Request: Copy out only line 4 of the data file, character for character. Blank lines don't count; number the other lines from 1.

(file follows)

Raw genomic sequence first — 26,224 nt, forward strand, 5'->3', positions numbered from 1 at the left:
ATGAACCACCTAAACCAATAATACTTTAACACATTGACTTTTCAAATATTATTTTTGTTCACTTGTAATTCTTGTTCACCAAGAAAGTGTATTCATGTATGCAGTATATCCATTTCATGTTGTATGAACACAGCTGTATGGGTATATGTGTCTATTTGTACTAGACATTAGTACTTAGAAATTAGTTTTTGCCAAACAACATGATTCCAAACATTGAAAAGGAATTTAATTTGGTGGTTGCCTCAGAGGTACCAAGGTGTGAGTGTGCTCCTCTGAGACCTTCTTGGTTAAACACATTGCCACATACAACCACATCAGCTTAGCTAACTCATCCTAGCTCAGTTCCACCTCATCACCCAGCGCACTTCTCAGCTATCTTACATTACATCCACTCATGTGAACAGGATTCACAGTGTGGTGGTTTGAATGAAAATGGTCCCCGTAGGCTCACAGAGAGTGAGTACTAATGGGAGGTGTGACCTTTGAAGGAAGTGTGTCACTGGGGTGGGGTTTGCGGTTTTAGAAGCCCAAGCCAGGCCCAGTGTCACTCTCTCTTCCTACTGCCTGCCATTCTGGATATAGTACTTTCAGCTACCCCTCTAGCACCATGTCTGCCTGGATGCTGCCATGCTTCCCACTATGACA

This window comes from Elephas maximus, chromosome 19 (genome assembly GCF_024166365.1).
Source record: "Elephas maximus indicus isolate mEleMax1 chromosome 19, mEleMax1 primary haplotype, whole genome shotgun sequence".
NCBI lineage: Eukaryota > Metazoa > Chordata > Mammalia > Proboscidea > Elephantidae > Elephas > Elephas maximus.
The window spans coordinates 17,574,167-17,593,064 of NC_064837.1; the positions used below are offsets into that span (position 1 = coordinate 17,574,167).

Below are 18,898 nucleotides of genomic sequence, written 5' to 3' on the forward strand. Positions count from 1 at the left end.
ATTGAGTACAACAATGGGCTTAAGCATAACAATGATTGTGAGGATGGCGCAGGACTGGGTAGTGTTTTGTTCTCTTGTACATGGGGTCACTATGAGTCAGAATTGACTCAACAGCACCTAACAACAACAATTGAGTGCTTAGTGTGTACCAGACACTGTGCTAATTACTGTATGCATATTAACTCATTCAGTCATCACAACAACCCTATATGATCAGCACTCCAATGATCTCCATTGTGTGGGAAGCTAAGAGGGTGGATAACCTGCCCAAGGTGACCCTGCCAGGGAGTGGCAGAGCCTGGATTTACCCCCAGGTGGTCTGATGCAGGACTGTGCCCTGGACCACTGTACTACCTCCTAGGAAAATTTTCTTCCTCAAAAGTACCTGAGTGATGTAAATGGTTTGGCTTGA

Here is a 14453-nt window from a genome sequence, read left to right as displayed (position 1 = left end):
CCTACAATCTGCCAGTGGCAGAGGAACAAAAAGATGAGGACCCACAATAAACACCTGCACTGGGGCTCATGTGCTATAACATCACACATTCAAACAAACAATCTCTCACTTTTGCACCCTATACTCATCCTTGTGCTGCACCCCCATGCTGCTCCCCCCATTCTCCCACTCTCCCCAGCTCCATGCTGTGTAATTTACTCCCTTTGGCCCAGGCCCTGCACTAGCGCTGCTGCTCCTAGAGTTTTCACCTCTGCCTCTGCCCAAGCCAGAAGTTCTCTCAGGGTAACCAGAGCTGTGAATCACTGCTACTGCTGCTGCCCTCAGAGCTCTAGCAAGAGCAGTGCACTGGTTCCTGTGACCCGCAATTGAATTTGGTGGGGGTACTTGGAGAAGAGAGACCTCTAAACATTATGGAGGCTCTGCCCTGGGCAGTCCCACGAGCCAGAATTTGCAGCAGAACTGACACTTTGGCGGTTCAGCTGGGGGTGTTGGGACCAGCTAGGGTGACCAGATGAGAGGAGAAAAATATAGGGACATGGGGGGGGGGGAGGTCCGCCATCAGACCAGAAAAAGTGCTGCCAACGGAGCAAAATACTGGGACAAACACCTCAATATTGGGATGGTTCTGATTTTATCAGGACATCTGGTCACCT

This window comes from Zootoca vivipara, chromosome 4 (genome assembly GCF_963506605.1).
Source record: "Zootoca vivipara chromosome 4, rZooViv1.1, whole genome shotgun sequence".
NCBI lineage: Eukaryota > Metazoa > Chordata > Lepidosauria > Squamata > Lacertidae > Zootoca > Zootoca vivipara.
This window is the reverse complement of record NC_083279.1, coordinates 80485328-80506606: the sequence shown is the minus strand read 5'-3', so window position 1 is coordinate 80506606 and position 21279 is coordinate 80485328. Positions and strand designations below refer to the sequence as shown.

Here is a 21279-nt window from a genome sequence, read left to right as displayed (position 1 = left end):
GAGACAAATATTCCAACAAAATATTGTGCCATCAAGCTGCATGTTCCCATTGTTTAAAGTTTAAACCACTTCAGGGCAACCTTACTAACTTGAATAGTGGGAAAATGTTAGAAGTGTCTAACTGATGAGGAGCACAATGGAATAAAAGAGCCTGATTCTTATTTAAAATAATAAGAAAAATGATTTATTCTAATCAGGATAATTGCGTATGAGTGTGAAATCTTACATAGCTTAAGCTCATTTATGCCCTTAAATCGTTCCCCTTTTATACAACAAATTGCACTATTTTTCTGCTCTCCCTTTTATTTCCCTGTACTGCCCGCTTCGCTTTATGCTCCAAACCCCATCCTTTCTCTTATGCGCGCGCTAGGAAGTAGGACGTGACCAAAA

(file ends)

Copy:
Source record: "Elephas maximus indicus isolate mEleMax1 chromosome 19, mEleMax1 primary haplotype, whole genome shotgun sequence".